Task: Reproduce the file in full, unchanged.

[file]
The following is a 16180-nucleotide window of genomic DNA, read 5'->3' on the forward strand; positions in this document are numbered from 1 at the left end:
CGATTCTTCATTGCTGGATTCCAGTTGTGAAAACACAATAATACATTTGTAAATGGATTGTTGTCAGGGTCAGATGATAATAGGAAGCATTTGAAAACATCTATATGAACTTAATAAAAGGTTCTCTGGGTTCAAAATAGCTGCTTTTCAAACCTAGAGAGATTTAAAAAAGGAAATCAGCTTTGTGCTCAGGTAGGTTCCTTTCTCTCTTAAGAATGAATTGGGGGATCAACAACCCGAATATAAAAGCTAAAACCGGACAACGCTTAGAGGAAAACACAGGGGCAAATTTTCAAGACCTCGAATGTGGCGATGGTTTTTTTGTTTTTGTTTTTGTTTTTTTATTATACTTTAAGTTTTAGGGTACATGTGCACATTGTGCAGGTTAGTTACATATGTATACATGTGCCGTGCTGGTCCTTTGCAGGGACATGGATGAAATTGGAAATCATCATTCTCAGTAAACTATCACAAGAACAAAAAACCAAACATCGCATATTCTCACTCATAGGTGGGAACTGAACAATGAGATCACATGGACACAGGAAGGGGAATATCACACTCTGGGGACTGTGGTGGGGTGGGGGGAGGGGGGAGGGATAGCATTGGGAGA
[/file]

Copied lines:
The following is a 16180-nucleotide window of genomic DNA, read 5'->3' on the forward strand; positions in this document are numbered from 1 at the left end:
CGATTCTTCATTGCTGGATTCCAGTTGTGAAAACACAATAATACATTTGTAAATGGATTGTTGTCAGGGTCAGATGATAATAGGAAGCATTTGAAAACATCTATATGAACTTAATAAAAGGTTCTCTGGGTTCAAAATAGCTGCTTTTCAAACCTAGAGAGATTTAAAAAAGGAAATCAGCTTTGTGCTCAGGTAGGTTCCTTTCTCTCTTAAGAATGAATTGGGGGATCAACAACCCGAATATAAAAGCTAAAACCGGACAACGCTTAGAGGAAAACACAGGGGCAAATTTTCAAGACCTCGAATGTGGCGATGGTTTTTTTGTTTTTGTTTTTGTTTTTTTATTATACTTTAAGTTTTAGGGTACATGTGCACATTGTGCAGGTTAGTTACATATGTATACATGTGCCGTGCTGGTCCTTTGCAGGGACATGGATGAAATTGGAAATCATCATTCTCAGTAAACTATCACAAGAACAAAAAACCAAACATCGCATATTCTCACTCATAGGTGGGAACTGAACAATGAGATCACATGGACACAGGAAGGGGAATATCACACTCTGGGGACTGTGGTGGGGTGGGGGGAGGGGGGAGGGATAGCATTGGGAGA